Hawkers Increase Price Of 'Pure Water'


Water vendors and hawkers in Lagos have raised their prices as a result of power outages, a check by the News Agency of Nigeria (NAN) has shown.

According to the check, the price increase of between 50  and 100 per cent, is more noticeable in the suburbs where potable water is unavailable.

In areas such as Ikorodu, Egbeda, Gowon Estate, Iyana-Ipaja, Ketu, Ajegunle, Ogba-Ikeja, Abule-Egba, a bucket of water is being sold for as much as N7 while 10 jerrycans hitherto sold for N200 now cost N300.

Patrons of the water vendors, who spoke to NAN, decried the increase.

“We now buy three buckets of water for N20 instead of the five buckets we used to buy with the same amount.

“Water hawkers have also increased their prices.  They now sell 10 jerrycans for N300 as against N200.

“We usually spend quality time at the taps before we are served water because of long queues particularly when there is no electricity,’’ said Madam Mary Ulaha, who resides in Egbeda.

Mr Wale Adeyemi, who lives in Ikorodu, said: “We buy a bucket of water for N10 if there is no electricity as against N5.

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A resident of the Gowon Estate in Egbeda, Mr Leo Igwe, noted that the prices had refused to come down following last week’s strike by electricity workers.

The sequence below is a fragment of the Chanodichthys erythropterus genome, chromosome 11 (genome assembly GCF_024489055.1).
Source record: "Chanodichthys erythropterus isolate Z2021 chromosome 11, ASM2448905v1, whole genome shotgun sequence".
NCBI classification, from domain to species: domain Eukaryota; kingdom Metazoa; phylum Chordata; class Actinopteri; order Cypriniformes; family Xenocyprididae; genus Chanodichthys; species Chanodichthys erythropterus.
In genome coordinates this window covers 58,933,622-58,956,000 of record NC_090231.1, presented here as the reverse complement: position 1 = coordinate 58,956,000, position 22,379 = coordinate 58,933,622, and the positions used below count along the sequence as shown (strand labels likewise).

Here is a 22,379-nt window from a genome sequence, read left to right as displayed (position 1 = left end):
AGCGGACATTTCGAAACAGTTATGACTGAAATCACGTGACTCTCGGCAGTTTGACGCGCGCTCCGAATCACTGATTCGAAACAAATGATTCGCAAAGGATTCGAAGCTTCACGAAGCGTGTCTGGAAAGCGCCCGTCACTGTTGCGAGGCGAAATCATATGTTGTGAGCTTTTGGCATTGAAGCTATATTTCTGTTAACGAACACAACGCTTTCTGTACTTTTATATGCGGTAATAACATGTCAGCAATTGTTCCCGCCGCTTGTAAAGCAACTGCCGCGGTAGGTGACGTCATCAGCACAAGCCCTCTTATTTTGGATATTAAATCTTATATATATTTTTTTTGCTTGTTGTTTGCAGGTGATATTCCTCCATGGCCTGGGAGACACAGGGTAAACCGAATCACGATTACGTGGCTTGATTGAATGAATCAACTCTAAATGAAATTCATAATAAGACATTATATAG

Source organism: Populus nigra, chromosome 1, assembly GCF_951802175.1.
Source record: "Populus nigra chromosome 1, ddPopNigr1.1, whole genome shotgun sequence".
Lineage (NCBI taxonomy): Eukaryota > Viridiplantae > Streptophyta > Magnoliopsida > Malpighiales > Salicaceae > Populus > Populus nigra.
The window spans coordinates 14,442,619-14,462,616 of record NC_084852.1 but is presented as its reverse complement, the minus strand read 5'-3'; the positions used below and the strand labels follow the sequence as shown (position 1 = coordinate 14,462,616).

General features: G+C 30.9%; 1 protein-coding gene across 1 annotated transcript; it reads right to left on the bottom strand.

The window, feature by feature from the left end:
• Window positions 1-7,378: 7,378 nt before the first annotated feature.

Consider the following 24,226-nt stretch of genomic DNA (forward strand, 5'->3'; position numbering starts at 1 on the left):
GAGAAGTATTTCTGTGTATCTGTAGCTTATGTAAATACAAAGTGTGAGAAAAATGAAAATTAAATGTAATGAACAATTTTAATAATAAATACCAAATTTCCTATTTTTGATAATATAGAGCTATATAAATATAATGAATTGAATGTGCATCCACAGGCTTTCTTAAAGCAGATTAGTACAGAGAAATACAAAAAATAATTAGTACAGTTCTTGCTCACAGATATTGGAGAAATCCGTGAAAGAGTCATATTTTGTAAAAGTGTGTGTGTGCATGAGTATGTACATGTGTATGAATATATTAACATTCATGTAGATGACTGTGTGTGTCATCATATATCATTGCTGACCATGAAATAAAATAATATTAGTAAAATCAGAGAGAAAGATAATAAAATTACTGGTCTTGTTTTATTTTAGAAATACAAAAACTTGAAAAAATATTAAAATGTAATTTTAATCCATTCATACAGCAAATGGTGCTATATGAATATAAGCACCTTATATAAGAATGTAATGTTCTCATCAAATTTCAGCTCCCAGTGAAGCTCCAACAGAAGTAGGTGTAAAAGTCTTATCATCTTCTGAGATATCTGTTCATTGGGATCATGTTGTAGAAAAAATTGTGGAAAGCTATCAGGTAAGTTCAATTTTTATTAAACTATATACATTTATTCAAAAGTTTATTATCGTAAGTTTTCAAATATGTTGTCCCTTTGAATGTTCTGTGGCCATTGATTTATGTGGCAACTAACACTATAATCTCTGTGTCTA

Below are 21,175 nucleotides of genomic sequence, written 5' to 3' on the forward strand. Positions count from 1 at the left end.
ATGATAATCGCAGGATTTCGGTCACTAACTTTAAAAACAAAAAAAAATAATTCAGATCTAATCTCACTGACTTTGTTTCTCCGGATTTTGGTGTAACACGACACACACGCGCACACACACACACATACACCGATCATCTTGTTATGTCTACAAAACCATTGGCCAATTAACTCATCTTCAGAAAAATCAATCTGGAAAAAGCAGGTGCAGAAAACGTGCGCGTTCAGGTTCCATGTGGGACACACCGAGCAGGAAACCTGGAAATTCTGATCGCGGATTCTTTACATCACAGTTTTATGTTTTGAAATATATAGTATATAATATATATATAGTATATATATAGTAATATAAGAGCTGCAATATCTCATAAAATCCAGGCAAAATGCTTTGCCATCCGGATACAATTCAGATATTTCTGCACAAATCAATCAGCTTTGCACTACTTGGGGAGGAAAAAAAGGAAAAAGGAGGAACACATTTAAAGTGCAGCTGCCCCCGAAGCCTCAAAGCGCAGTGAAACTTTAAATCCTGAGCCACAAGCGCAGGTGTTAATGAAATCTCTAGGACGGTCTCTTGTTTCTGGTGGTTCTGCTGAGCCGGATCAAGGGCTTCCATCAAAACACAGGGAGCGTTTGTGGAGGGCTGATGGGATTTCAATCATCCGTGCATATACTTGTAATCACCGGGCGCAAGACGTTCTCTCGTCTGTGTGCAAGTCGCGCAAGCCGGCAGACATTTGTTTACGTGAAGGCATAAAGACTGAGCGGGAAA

“Since we do not have access to potable water, we are at the mercy of vendors who use generator to pump water most of the time because of power outages.

“The prices have refused to come down since they announced an increase during the PHCN workers’ strike,’’ he told NAN.

Ismail Lawal, who hawks water, justified the rise, saying “the increase is from the vendors, we sell what we buy.

“Formerly, were buying 10 jerrycans for N100 now,  it is N150. I also have to increase the price because of the distance we cover to get the water.

A vendor at Abule-Egba, Mr Joseph Ajayi, attributed the increase to high cost of diesel.

“The price of diesel is not stable and it is high between N110 and N118. We are forced to sell water at commercial rate.

“We are in business to make money and at the same time to provide water for the teeming population,’’ he said.

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